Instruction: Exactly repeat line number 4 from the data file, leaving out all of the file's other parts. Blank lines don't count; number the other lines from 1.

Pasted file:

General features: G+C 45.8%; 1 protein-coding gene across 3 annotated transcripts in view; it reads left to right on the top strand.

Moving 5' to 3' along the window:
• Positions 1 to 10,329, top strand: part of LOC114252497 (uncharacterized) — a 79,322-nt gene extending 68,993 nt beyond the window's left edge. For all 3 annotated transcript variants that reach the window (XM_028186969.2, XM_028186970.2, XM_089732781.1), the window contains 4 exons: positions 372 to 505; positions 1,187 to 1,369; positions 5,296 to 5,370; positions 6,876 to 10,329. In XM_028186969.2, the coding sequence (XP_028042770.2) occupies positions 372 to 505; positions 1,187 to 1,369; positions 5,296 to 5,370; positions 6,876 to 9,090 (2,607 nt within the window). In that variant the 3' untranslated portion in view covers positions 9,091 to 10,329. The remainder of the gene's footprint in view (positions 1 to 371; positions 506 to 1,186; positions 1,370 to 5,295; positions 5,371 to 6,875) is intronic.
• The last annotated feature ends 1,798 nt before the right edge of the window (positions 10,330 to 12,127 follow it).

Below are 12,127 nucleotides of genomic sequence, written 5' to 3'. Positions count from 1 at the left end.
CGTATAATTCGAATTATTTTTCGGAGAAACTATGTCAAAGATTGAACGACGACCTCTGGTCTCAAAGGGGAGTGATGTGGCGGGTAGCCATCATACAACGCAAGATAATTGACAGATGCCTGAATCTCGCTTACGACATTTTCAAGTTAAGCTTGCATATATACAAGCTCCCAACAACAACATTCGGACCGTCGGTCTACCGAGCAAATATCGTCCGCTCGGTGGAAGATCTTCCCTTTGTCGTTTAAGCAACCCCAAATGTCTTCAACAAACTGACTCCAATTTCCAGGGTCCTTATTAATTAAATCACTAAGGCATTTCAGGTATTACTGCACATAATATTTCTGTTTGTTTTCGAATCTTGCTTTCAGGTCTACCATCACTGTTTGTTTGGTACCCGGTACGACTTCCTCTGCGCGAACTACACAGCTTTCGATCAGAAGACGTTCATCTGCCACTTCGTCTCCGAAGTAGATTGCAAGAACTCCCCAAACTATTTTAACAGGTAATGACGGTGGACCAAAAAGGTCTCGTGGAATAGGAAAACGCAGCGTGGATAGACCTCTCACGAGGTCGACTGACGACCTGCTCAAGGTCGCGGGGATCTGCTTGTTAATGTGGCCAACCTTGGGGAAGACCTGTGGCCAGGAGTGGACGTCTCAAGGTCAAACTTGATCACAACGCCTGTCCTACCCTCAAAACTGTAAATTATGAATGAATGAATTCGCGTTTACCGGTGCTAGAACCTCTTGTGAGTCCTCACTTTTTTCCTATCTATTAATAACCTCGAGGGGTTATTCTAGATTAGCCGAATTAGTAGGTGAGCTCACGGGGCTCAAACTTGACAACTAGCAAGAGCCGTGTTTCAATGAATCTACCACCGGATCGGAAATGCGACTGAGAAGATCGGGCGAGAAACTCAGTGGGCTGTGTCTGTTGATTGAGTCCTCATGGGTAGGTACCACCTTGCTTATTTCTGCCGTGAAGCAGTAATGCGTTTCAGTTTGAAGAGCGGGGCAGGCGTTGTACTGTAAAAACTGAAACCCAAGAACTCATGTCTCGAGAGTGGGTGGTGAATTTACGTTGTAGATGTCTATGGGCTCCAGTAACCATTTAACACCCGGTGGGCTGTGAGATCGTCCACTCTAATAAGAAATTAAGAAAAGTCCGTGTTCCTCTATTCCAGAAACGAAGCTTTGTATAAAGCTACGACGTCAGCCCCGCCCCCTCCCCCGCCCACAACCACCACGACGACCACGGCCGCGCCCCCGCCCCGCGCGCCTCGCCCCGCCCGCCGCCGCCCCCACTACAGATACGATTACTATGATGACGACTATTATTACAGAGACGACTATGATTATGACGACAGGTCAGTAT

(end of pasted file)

• The last annotated feature ends 1,798 nt before the right edge of the window (positions 10,330 to 12,127 follow it).